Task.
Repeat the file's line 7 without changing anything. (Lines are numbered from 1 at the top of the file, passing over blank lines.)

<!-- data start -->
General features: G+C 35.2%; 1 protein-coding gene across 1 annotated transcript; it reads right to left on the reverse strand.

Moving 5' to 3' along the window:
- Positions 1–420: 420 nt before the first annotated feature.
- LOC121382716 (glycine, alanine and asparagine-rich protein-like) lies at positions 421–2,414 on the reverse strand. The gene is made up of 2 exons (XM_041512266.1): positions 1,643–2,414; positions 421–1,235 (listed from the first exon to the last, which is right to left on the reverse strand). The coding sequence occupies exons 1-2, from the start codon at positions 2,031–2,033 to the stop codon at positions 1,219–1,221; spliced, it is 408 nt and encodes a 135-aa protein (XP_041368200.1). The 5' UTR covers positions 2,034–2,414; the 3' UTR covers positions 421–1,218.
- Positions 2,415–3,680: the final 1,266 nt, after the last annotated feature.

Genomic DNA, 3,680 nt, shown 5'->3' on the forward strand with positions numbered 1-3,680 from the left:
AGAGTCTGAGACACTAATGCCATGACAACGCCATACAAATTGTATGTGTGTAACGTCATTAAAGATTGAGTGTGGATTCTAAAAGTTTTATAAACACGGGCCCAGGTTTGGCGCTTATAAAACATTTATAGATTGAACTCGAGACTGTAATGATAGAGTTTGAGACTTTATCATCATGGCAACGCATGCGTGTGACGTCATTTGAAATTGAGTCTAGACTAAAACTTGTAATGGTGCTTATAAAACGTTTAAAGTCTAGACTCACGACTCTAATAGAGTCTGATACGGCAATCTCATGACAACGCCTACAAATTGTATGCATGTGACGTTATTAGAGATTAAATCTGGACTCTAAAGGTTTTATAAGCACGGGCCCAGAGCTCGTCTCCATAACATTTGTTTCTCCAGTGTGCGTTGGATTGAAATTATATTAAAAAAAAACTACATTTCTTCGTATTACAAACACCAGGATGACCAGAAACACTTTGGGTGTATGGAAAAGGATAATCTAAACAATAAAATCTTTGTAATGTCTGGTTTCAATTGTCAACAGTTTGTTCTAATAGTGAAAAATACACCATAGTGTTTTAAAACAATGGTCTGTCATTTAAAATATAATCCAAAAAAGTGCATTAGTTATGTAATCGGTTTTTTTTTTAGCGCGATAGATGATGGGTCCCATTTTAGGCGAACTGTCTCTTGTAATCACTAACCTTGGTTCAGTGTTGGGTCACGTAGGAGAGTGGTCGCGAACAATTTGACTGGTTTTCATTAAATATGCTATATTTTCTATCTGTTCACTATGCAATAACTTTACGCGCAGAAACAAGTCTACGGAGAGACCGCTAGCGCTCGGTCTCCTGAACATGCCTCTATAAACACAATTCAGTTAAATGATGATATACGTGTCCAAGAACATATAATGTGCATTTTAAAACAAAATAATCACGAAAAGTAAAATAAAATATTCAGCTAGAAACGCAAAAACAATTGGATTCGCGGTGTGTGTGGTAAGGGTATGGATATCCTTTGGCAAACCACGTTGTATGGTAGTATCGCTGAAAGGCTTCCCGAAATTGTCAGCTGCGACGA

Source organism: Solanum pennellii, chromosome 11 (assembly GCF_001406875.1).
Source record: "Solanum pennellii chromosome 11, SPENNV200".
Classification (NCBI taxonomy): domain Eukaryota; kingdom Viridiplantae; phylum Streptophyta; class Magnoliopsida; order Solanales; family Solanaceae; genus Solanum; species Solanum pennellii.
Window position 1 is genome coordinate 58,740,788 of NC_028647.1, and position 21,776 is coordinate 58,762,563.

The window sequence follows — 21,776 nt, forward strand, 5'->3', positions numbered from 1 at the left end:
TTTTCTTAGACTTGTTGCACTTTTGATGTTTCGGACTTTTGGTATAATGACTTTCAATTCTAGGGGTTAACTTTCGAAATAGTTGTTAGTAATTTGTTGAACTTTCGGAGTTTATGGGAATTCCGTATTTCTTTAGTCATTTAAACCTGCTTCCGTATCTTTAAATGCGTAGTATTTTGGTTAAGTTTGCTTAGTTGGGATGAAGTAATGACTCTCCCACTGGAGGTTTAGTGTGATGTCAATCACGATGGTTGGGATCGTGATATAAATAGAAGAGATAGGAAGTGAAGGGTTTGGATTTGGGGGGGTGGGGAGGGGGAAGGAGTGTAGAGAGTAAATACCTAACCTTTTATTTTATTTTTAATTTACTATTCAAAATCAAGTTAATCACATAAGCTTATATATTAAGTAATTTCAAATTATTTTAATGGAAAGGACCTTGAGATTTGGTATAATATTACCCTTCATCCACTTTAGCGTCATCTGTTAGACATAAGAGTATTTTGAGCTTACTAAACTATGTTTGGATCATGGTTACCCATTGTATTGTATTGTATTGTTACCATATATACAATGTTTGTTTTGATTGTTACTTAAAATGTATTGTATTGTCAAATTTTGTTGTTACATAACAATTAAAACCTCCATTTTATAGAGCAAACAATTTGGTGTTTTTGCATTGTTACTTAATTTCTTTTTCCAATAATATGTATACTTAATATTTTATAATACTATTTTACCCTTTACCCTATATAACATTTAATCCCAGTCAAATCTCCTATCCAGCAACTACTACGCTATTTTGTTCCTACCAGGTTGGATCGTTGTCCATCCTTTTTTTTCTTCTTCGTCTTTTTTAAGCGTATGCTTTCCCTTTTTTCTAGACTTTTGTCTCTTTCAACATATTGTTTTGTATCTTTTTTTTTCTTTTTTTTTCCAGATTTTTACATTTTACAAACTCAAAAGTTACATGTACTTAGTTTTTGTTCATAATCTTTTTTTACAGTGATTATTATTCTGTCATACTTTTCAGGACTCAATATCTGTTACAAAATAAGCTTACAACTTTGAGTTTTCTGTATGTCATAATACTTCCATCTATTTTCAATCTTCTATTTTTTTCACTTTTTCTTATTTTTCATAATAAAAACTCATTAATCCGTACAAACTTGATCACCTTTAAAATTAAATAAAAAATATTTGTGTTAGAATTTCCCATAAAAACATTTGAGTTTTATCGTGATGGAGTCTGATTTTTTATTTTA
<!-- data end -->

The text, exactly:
AGAGTCTGAGACACTAATGCCATGACAACGCCATACAAATTGTATGTGTGTAACGTCATTAAAGATTGAGTGTGGATTCTAAAAGTTTTATAAACACGGGCCCAGGTTTGGCGCTTATAAAACATTTATAGATTGAACTCGAGACTGTAATGATAGAGTTTGAGACTTTATCATCATGGCAACGCATGCGTGTGACGTCATTTGAAATTGAGTCTAGACTAAAACTTGTAATGGTGCTTATAAAACGTTTAAAGTCTAGACTCACGACTCTAATAGAGTCTGATACGGCAATCTCATGACAACGCCTACAAATTGTATGCATGTGACGTTATTAGAGATTAAATCTGGACTCTAAAGGTTTTATAAGCACGGGCCCAGAGCTCGTCTCCATAACATTTGTTTCTCCAGTGTGCGTTGGATTGAAATTATATTAAAAAAAAACTACATTTCTTCGTATTACAAACACCAGGATGACCAGAAACACTTTGGGTGTATGGAAAAGGATAATCTAAACAATAAAATCTTTGTAATGTCTGGTTTCAATTGTCAACAGTTTGTTCTAATAGTGAAAAATACACCATAGTGTTTTAAAACAATGGTCTGTCATTTAAAATATAATCCAAAAAAGTGCATTAGTTATGTAATCGGTTTTTTTTTTAGCGCGATAGATGATGGGTCCCATTTTAGGCGAACTGTCTCTTGTAATCACTAACCTTGGTTCAGTGTTGGGTCACGTAGGAGAGTGGTCGCGAACAATTTGACTGGTTTTCATTAAATATGCTATATTTTCTATCTGTTCACTATGCAATAACTTTACGCGCAGAAACAAGTCTACGGAGAGACCGCTAGCGCTCGGTCTCCTGAACATGCCTCTATAAACACAATTCAGTTAAATGATGATATACGTGTCCAAGAACATATAATGTGCATTTTAAAACAAAATAATCACGAAAAGTAAAATAAAATATTCAGCTAGAAACGCAAAAACAATTGGATTCGCGGTGTGTGTGGTAAGGGTATGGATATCCTTTGGCAAACCACGTTGTATGGTAGTATCGCTGAAAGGCTTCCCGAAATTGTCAGCTGCGACGA